We first meet Iris when she and a group of her friends are staying at a hotel in the mountains. They are modern and loud, with the arrogance of youth, and are entirely unaware and uncaring that they are annoying the other guests. When Iris has an argument with one of her crowd, she decides not to travel home with them, but to wait a day or two and go on her own. But as soon as they leave, she begins to realise how lonely and isolated she feels, especially since she doesn’t speak a word of the local language. White is excellent at showing the superior attitude of the English abroad at this period – the book was published in 1936. When the locals don’t understand her, Iris does that typically British thing of speaking louder, as if they could all just understand English if only they would try a bit harder. White also shows how Iris and her gang use their wealth to buy extra attention, and Iris’ assumption that money and looks will get her whatever she wants. All this makes the book interesting reading, even if it doesn’t make Iris a terribly likeable character.

The Hitchcock version - The Lady Vanishes
The Hitchcock version – The Lady Vanishes

Once the mystery begins, White adds an extra dimension to Iris’ concern for Miss Froy by making her begin to doubt her own sanity. There are shades here of the way women were treated as ‘hysterical’ – not really to be depended upon, creatures of emotion rather than intellect. There’s an ever-present threat that the men, baddies and goodies both, may at any time take control of Iris’ life, deciding over her head what’s best for her, and that the other passengers would accept this as normal. With no friends and no language skills, Iris finds herself very alone for almost the first time in her life, and growing increasingly afraid. Oddly, it reminded me a little of Charlotte Perkins Gilman’s The Yellow Wallpaper – the idea that a woman could so easily be declared unstable or even ‘mad’, and find herself treated so dismissively that she might even begin to doubt herself.

Ethel Lina White
Ethel Lina White

There’s also one of those romances of the kind that would make me snort with outrage if it happened in a contemporary book, but which works fine in a novel of this period. You know the kind of thing – man meets ‘girl’ and falls instantly in love even though he thinks she’s a hysteric and quite possibly insane, because she’s very pretty, after all; and she loves him right back even though he treats her like a slightly retarded three-year-old, or maybe like a favourite puppy, because he’s awfully handsome and quite witty. Admittedly the rest of the men are all so much worse that I found myself quite liking him too…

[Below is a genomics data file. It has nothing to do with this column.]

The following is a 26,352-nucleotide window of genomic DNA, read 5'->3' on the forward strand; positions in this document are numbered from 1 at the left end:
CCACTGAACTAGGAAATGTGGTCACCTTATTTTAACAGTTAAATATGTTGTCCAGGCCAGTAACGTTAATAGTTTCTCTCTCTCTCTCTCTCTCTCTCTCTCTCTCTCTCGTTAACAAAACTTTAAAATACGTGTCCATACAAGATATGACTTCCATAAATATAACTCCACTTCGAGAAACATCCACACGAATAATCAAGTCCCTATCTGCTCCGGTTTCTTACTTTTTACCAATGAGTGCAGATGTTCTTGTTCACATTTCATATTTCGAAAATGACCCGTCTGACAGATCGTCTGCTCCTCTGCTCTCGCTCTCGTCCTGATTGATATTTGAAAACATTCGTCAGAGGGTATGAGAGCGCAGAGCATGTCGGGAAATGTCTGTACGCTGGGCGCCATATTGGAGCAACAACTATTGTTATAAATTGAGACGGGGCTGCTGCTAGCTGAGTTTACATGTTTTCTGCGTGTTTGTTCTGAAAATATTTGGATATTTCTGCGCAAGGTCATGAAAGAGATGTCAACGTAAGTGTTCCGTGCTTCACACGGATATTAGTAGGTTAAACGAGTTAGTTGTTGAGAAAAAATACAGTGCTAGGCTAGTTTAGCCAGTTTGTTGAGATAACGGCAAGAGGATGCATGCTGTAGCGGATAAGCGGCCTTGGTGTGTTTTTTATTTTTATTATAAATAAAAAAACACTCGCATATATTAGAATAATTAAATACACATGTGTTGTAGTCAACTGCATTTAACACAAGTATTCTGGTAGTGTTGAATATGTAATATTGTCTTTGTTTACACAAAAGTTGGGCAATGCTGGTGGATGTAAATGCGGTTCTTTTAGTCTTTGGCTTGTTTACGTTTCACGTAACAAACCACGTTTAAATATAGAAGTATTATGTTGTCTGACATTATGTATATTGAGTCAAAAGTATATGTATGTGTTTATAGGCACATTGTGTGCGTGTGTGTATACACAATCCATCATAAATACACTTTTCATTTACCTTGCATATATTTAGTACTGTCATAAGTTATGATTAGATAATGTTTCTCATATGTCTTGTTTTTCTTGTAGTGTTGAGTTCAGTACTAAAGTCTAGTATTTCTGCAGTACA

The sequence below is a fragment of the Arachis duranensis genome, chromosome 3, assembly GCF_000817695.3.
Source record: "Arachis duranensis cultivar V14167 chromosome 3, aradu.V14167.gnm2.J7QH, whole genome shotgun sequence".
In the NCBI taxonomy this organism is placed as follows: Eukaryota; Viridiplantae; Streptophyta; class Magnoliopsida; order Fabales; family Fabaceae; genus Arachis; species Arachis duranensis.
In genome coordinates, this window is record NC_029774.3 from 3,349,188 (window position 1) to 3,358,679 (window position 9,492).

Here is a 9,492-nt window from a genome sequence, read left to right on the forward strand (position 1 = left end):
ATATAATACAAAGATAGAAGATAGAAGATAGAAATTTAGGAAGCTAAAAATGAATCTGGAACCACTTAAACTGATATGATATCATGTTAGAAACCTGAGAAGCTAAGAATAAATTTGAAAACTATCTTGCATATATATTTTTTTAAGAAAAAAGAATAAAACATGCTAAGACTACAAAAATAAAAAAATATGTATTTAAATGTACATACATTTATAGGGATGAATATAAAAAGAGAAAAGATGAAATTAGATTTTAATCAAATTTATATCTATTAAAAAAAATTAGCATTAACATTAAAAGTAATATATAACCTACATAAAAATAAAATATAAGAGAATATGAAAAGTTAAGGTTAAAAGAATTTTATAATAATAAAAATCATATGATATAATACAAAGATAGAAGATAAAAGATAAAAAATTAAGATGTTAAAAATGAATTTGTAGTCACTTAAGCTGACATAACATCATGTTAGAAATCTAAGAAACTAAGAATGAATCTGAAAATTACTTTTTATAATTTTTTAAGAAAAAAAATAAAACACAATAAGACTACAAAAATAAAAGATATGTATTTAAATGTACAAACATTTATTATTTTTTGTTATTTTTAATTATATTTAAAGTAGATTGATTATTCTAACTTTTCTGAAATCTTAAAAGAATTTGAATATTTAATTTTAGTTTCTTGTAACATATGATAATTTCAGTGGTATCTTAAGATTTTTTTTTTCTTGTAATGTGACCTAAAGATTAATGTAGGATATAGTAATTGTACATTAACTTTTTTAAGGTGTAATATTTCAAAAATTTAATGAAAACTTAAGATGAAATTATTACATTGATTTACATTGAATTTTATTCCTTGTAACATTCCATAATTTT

White’s writing is excellent and, although the motive for the plot is a bit weak, the way she handles the story builds up some great tension. She’s insightful and slightly wicked about the English abroad and about attitudes to women, both of which add touches of humour to lift the tone. And she rather unusually includes sections about Miss Froy’s elderly parents happily anticipating the return of their beloved only child, which gives the thing more emotional depth than I’d have expected in a thriller of this era. I thoroughly enjoyed the book, and am looking forward to seeking out more of White’s work, and to re-watching the Hitchcock version of the movie.

Book 4 of 90
Book 4 of 90

Amazon UK Link
Amazon US Link

TBR Thursday 101…

Episode 101…

Remarkably, despite my ongoing Moby-Dick inspired reading slump, the TBR has remained static on 181. This is because I have resisted all of NetGalley’s temptations for several weeks now. Of course I still have a massive backlog of review copies to clear though – 38 at the current count!

Here are a few I hope to get to soon…

Factual

welcome-to-the-universeCourtesy of Princeton University Press. It’s more than possible this will be way over my poor befuddled head, but it sounds great, so fingers crossed…

The Blurb says: Welcome to the Universe is a personal guided tour of the cosmos by three of today’s leading astrophysicists. Inspired by the enormously popular introductory astronomy course that Neil deGrasse Tyson, Michael A. Strauss, and J. Richard Gott taught together at Princeton, this book covers it all–from planets, stars, and galaxies to black holes, wormholes, and time travel.

Describing the latest discoveries in astrophysics, the informative and entertaining narrative propels you from our home solar system to the outermost frontiers of space. How do stars live and die? Why did Pluto lose its planetary status? What are the prospects of intelligent life elsewhere in the universe? How did the universe begin? Why is it expanding and why is its expansion accelerating? Is our universe alone or part of an infinite multiverse? Answering these and many other questions, the authors open your eyes to the wonders of the cosmos, sharing their knowledge of how the universe works.

Breathtaking in scope and stunningly illustrated throughout, Welcome to the Universe is for those who hunger for insights into our evolving universe that only world-class astrophysicists can provide.